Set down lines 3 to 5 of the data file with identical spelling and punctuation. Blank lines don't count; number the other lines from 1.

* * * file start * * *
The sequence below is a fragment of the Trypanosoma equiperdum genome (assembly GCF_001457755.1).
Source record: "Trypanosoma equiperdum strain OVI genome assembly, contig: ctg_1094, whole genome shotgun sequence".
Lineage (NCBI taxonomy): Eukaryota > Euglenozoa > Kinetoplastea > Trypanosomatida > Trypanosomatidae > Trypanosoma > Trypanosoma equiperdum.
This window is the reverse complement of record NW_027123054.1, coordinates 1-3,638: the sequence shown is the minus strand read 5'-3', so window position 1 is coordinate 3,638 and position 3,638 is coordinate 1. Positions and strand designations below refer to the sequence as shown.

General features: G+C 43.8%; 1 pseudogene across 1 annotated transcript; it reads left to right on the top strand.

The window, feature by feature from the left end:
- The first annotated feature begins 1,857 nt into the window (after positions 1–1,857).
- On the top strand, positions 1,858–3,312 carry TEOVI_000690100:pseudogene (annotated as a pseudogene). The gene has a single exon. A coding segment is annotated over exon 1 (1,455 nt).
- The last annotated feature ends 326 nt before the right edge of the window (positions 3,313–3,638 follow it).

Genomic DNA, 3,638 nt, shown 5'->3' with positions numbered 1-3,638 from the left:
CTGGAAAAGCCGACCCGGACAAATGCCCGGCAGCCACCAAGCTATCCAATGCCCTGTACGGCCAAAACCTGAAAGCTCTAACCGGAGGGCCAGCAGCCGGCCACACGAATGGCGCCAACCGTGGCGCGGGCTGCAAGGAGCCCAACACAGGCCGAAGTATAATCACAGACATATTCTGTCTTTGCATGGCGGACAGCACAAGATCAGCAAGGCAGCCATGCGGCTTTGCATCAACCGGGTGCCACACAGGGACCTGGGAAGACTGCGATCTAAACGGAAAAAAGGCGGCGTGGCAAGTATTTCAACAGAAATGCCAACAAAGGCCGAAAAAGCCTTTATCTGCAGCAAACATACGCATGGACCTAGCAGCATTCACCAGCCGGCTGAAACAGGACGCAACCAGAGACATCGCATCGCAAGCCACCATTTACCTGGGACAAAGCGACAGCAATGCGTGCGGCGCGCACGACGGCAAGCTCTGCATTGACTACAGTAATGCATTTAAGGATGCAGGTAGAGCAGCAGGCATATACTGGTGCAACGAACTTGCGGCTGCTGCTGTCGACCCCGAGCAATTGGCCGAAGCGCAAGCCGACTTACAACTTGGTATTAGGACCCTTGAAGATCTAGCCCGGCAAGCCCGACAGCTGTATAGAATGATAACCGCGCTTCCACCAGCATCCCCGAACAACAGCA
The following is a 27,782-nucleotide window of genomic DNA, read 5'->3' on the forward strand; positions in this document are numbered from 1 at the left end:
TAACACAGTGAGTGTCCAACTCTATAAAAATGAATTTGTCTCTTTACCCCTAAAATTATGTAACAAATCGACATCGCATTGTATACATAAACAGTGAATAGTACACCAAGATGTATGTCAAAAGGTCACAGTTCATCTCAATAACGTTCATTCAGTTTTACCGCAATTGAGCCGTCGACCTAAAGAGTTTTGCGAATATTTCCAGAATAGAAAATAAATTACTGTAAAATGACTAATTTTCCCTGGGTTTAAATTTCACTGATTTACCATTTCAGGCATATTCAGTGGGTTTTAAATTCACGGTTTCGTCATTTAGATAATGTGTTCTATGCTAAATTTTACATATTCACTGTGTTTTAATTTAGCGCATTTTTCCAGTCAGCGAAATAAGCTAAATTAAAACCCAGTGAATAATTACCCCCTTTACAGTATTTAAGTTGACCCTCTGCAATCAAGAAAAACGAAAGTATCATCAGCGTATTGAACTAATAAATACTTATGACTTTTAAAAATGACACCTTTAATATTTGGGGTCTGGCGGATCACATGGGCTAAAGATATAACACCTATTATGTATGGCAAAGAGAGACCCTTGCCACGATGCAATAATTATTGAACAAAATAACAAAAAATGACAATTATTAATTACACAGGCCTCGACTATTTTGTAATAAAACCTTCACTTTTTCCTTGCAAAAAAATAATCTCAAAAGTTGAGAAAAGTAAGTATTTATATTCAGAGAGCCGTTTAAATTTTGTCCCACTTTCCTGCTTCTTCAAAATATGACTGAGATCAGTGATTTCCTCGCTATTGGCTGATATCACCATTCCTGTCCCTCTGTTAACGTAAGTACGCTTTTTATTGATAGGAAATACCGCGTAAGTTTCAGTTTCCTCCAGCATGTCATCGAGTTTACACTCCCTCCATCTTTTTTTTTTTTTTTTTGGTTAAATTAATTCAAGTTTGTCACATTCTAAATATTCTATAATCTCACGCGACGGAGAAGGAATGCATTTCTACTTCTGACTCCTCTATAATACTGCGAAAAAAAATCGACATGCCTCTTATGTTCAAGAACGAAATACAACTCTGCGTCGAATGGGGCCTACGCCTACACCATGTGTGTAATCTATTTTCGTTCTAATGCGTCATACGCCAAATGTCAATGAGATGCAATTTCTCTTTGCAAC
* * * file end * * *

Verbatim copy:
Lineage (NCBI taxonomy): Eukaryota > Euglenozoa > Kinetoplastea > Trypanosomatida > Trypanosomatidae > Trypanosoma > Trypanosoma equiperdum.
This window is the reverse complement of record NW_027123054.1, coordinates 1-3,638: the sequence shown is the minus strand read 5'-3', so window position 1 is coordinate 3,638 and position 3,638 is coordinate 1. Positions and strand designations below refer to the sequence as shown.

General features: G+C 43.8%; 1 pseudogene across 1 annotated transcript; it reads left to right on the top strand.